Italy's tourist gems struggle to stay afloat

Venice remains a ghost town

below  The deserted St Mark's square is seen in this photo taken on Feb 7, 2021. (AFP photo)

MILAN: Just over a year into the pandemic, Venice remains a ghost town. Portofino, a colourful playground for the jet-set on the Ligurian coast, and Varenna on the shores of Lake Como are also deserted.

The coronavirus has taken a heavy toll on tourism in Italy, the world's fifth-most visited destination -- and with a third wave now under way, there is no obvious end in sight.

The collapse in the number of tourists to Italy was jaw-dropping last year, with only 25.5 million foreign visitors spending at least one night in the peninsula, versus 65 million in 2019 -- a drop of more than 60%.

That corresponded to revenue of only €17.45 billion ($20.6 billion), €26.85 billion less than the prior year, according to new figures from the Bank of Italy.

"The situation is really dramatic and everything must be done to revive a sector so vital for our country," said the president of the Italian Union of Chambers of Commerce, Carlo Sangalli.

Nearly 100,000 companies in Italy's tourism sector are at risk of bankruptcy, according to the research institute Demoskopika, with a potential loss of 440,000 jobs.

"The year 2020 was catastrophic for us," said Marina Denti, owner of a leather store in Varenna, a picturesque fishing village on Lake Como.

She is still sorely lacking in foreign customers, especially big-spending Americans, an absence that saw her turnover drop by 80% last year.

"Even George Clooney doesn't come anymore with this pandemic," she said, referring to the area's most famous homeowner, proprietor of an opulent villa on the other side of the lake, in Laglio.

Before coronavirus swept across the country and beyond, tourism accounted for nearly 14% of gross domestic product for Italy, the euro zone's third-largest economy.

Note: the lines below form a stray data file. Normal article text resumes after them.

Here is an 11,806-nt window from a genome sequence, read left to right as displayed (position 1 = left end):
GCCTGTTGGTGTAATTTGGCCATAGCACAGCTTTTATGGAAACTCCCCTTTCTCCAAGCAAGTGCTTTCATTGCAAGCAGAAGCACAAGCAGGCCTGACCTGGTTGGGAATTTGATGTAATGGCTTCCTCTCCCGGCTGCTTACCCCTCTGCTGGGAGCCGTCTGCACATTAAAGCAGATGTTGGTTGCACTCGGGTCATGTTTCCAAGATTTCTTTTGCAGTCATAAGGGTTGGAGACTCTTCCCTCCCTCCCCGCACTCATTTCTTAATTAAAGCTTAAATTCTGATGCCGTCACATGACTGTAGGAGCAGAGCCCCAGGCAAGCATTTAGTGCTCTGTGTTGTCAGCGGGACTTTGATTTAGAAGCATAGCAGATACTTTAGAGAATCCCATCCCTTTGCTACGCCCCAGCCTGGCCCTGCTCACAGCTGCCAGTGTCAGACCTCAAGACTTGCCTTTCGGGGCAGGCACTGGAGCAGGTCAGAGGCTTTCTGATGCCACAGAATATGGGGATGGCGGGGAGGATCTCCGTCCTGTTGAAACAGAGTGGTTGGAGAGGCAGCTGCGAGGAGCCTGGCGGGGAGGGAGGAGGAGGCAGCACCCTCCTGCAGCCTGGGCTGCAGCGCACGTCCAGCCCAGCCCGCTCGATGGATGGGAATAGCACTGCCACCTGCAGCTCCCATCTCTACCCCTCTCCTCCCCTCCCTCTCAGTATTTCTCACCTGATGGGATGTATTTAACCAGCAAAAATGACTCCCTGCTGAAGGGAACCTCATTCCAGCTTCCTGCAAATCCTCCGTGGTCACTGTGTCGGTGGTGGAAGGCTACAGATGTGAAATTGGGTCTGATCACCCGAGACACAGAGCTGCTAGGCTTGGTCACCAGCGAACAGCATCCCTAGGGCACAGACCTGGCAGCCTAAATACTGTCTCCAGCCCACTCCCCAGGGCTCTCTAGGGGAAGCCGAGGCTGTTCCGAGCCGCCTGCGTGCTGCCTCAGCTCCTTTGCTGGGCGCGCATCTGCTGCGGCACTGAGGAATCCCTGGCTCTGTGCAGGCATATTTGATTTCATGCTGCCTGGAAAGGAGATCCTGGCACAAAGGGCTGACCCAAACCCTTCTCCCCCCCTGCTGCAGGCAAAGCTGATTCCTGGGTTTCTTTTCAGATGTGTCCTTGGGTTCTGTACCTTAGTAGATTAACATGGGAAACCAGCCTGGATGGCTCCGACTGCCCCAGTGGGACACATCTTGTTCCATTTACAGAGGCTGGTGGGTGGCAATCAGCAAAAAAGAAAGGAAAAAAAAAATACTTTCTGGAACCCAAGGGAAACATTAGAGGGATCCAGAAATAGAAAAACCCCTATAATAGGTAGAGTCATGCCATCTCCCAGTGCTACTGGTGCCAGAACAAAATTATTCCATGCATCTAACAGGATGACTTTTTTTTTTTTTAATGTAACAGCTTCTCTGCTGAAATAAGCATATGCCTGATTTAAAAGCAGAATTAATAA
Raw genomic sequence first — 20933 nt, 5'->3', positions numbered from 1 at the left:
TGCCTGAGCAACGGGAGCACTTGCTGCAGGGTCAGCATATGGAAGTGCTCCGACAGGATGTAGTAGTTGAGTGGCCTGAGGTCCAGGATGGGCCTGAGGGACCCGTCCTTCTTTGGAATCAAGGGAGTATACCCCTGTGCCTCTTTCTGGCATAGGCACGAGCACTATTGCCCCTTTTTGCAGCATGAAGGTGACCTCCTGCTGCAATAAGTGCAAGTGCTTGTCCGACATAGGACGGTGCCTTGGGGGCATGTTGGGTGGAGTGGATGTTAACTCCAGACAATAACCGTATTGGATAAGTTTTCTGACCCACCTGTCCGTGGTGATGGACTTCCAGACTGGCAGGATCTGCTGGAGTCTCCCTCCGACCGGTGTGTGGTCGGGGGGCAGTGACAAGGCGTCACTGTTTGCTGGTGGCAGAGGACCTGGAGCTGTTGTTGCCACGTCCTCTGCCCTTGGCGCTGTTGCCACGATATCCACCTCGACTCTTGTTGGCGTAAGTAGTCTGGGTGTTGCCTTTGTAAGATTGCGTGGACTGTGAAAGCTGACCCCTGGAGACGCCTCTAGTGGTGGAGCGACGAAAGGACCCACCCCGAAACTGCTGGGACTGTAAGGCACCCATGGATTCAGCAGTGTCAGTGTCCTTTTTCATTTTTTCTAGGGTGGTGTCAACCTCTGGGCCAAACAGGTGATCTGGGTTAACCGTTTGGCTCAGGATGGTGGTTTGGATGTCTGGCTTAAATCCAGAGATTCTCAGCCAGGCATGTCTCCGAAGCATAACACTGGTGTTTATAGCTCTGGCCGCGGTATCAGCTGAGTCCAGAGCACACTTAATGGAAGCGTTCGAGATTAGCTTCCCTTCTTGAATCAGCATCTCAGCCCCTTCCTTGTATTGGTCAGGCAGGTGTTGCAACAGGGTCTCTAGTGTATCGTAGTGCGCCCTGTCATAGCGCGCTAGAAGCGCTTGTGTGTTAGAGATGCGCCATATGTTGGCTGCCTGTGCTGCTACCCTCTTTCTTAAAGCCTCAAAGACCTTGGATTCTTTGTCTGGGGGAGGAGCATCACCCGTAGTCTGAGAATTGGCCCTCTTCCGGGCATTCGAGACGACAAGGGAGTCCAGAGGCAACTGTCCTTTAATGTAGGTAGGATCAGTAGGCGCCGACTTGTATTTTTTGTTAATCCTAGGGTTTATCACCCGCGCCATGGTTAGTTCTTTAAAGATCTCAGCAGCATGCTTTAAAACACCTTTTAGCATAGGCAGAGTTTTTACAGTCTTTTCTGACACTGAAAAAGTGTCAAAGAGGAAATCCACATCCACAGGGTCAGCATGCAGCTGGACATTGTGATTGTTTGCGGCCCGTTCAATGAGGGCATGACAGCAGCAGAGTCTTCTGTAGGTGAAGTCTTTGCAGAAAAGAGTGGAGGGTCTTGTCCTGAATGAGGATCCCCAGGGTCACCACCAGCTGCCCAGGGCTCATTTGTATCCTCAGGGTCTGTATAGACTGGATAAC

The collapse of this key economic driver, with hotels and restaurants closed for months on end, helped plunge the country last year into the worst recession since World War II.

To try to get things moving again, Italian railroads are offering "Covid free" high-speed rail links between Rome and Milan beginning in early April, a first in Europe.

All staff and passengers will be tested before boarding.

The airline Alitalia launched a similar initiative last year on some domestic and international flights.

The mayors of Venice and Florence, cradles of art and history, meanwhile have joined forces to demand urgent aid from the government, claiming that without these two cities back on their feet, Italy will not recover.

"Deprived of tourists, Venice has become a dead city like Pompeii, it's sad when you walk down the street," said Anna Bigai, one of the city's tour guides, who has only done a dozen guided tours over the past year.

Throughout Italy, overnight stays of foreign tourists fell by 54% to 184.1 million in 2020 and the outlook for 2021 remains bleak.

"International tourism in Italy should not return to pre-pandemic levels before 2023," warned the director of the national tourism agency, Giorgio Palmucci.

Even Portofino, a popular destination for celebrities and billionaires from all over the world, has not been spared. Its Rolex and Christian Dior stores remain desperately empty, waiting for the return of rich foreign customers.

"In 2020, we had the worst year in a decade," sighed Emanuela Cattaneo, owner of a wine bar on the port, lamenting the absence of American and English customers.

Still, a few rare foreign tourists have enjoyed the unusual calm.

Rainer Lippert from Heidelberg, Germany, came to Milan, where he and his family were admiring the view from the roof of the city's Gothic Duomo.

"It's fantastic to be here when there are not so many people around," he said. "Given the circumstances it's the best choice we could make."

As if to hammer home the challenges faced by Italy's tourist sites, within days of Lippert's visit, the Duomo was once again closed for coronavirus restrictions.

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